Journal Watch

  • ESAs save lives and dollars in CKD

    Erythrocyte-stimulating agents like EPOGEN, Procrit, and Aranesp have gotten a bad rap lately. A new study looked back at data from 8,188 patients ages 15 or over with CKD and anemia who were enrolled in health plans. The findings: the 14.6% who received ESAs were less likely to be hospitalized or go to the ER, took longer to reach dialysis, were less likely to die in the hospital—and their care cost less, too.

    Read the abstract » | (added 2011-02-24)

    Tags: Chronic kidney disease

  • TPA reduces HD catheter infections by 50%

    Heparin is put into HD catheters after each use to prevent blood clots. Researchers replaced it with a clot-busting drug used for strokes—TPA—at one treatment per week. The new routine reduced catheter infections. (Hmmm. Is heparin sterile? What if TPA was used at ALL HD treatments?)

    Read the abstract » | (added 2011-02-24)

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  • More people are being told about PD

    In 1997, the DMMS Wave 2 study found that fewer than 25% of people with kidney failure were told about PD. A new survey of people surveyed from 2005–2007 found that 61% were told—though just 10.9% of them chose PD. Still—major progress!

    Read the abstract » | (added 2011-02-24)

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  • It's never too late to educate

    Each year, many people need dialysis within just a few weeks or months of learning that their kidneys have failed. A new Canadian study found that among 228 such people who were educated by a nurse while in the hospital, 49 (21.4%) chose PD, and 22 (9.6%) chose home HD. (In the US, fewer than 8% are home.)

    Read the abstract » | (added 2011-02-24)

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  • Dialysis at a crossroads: 50 years later

    The well-known and highly respected nephrologists who sent a letter to CMS about how to improve dialysis care—with longer and/or more-frequent treatments—have written an article summing up their thoughts.

    Read the abstract » | (added 2011-02-24)

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  • Yet another call for PD first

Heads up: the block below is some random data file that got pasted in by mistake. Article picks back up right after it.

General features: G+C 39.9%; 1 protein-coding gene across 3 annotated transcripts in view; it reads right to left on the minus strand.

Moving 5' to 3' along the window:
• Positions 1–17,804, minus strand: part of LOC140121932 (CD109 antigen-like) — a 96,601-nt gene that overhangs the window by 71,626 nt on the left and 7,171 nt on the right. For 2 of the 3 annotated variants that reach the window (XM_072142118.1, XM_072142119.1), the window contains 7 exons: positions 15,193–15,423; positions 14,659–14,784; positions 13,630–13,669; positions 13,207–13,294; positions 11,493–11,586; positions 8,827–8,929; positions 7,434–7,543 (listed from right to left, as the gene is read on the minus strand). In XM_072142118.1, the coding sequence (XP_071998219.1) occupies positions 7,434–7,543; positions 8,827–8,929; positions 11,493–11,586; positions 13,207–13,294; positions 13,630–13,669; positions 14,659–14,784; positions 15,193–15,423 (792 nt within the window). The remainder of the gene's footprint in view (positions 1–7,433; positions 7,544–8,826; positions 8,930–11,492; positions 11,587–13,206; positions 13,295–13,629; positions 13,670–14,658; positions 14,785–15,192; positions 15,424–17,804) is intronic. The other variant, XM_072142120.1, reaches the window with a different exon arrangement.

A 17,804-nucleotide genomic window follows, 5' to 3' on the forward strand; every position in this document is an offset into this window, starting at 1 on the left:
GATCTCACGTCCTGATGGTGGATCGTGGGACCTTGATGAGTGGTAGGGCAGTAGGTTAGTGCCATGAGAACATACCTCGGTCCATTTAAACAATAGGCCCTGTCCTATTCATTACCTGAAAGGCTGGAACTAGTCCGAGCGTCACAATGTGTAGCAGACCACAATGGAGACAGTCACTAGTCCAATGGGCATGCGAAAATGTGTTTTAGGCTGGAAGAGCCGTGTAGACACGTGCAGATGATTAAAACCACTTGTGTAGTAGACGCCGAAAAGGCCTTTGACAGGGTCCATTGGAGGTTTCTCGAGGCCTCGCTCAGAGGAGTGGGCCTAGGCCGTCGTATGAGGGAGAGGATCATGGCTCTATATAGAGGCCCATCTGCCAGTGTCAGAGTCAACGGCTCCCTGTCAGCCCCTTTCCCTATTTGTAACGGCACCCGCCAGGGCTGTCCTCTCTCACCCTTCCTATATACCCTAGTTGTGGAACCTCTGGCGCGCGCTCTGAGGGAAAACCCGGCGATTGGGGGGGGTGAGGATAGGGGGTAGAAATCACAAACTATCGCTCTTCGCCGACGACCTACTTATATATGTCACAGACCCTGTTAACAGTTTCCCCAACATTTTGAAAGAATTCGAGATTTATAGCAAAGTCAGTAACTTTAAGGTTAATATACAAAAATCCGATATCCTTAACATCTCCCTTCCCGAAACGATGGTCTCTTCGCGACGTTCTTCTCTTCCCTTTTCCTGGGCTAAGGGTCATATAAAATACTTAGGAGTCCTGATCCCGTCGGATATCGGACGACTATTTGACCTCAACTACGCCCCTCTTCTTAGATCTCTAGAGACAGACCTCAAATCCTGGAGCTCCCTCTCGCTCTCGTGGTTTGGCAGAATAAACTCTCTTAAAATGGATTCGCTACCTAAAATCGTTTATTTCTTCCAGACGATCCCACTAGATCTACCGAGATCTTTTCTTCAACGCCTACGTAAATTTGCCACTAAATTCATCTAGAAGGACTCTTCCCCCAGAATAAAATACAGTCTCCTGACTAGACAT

Doctors at the University of Missouri have written an article noting that PD is under-used, and suggest ways to promote PD as a first dialysis option. Good idea!

    Read the abstract » | (added 2011-02-24)

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  • Meta-analysis: Icodextrin PD fluid really does have advantages

    In a study of 9 randomized controlled trials, icodextrin removed much more water from the blood of people who did PD than standard glucose-based PD fluid without causing any more health problems for them.

    Read the abstract » | (added 2011-02-24)

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  • Nocturnal in-center treatments save lives

    A new study from Turkey matched 247 people on 8-hour nocturnal in-center HD 3 times a week with 247 doing standard 4-hour HD by age, sex, diabetes, and length of time on dialysis. After a year, those doing nocturnal had 72% better survival—a significant improvement.

    Read the abstract » | (added 2011-02-24)

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  • Watch your water soluble vitamins on nocturnal HD

    More dialysis washes more vitamins out of the blood, finds a new study from Australia. Among people who were doing nocturnal HD, levels of vitamin C and thiamine were low. Supplements may be wise—ask your doctor.

    Read the abstract » | (added 2011-02-24)

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  • Vitamin D deficiency linked with EPO resistance

    What if resistance to EPO is related to low levels of vitamin D that tend to occur in people on dialysis? A new study looks at just that, and found a link. While more rigorous studies are needed, it's an intriguing thought...

    Read the abstract » | (added 2011-02-24)

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